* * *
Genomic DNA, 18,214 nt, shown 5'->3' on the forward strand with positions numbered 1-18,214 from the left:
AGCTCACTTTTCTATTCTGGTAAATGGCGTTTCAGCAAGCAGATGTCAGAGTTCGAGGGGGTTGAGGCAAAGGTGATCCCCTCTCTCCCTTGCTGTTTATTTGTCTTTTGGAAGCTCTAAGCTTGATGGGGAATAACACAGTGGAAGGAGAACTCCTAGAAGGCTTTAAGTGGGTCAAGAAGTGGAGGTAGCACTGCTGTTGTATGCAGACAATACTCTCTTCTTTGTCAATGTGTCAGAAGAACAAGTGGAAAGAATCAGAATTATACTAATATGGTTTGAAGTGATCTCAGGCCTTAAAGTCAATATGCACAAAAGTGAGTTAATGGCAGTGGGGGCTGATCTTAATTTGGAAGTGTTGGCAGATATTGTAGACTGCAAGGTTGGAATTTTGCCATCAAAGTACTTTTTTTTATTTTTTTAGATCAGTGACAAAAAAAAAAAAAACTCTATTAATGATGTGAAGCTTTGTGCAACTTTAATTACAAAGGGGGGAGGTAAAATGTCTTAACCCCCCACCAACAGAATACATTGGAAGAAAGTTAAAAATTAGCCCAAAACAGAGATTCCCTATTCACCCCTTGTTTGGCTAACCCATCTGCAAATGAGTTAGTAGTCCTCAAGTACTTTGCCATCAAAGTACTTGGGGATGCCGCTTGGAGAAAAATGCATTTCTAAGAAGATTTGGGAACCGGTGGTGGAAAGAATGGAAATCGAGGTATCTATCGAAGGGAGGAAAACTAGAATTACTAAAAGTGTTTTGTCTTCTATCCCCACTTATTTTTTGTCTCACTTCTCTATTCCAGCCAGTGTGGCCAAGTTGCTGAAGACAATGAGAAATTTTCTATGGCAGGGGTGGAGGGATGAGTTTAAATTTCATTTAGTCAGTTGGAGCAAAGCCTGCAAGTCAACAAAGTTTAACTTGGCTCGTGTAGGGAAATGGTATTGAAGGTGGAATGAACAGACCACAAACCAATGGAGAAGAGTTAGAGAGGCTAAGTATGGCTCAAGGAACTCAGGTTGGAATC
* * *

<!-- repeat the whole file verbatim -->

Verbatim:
Genomic DNA, 18,214 nt, shown 5'->3' on the forward strand with positions numbered 1-18,214 from the left:
AGCTCACTTTTCTATTCTGGTAAATGGCGTTTCAGCAAGCAGATGTCAGAGTTCGAGGGGGTTGAGGCAAAGGTGATCCCCTCTCTCCCTTGCTGTTTATTTGTCTTTTGGAAGCTCTAAGCTTGATGGGGAATAACACAGTGGAAGGAGAACTCCTAGAAGGCTTTAAGTGGGTCAAGAAGTGGAGGTAGCACTGCTGTTGTATGCAGACAATACTCTCTTCTTTGTCAATGTGTCAGAAGAACAAGTGGAAAGAATCAGAATTATACTAATATGGTTTGAAGTGATCTCAGGCCTTAAAGTCAATATGCACAAAAGTGAGTTAATGGCAGTGGGGGCTGATCTTAATTTGGAAGTGTTGGCAGATATTGTAGACTGCAAGGTTGGAATTTTGCCATCAAAGTACTTTTTTTTATTTTTTTAGATCAGTGACAAAAAAAAAAAAAACTCTATTAATGATGTGAAGCTTTGTGCAACTTTAATTACAAAGGGGGGAGGTAAAATGTCTTAACCCCCCACCAACAGAATACATTGGAAGAAAGTTAAAAATTAGCCCAAAACAGAGATTCCCTATTCACCCCTTGTTTGGCTAACCCATCTGCAAATGAGTTAGTAGTCCTCAAGTACTTTGCCATCAAAGTACTTGGGGATGCCGCTTGGAGAAAAATGCATTTCTAAGAAGATTTGGGAACCGGTGGTGGAAAGAATGGAAATCGAGGTATCTATCGAAGGGAGGAAAACTAGAATTACTAAAAGTGTTTTGTCTTCTATCCCCACTTATTTTTTGTCTCACTTCTCTATTCCAGCCAGTGTGGCCAAGTTGCTGAAGACAATGAGAAATTTTCTATGGCAGGGGTGGAGGGATGAGTTTAAATTTCATTTAGTCAGTTGGAGCAAAGCCTGCAAGTCAACAAAGTTTAACTTGGCTCGTGTAGGGAAATGGTATTGAAGGTGGAATGAACAGACCACAAACCAATGGAGAAGAGTTAGAGAGGCTAAGTATGGCTCAAGGAACTCAGGTTGGAATC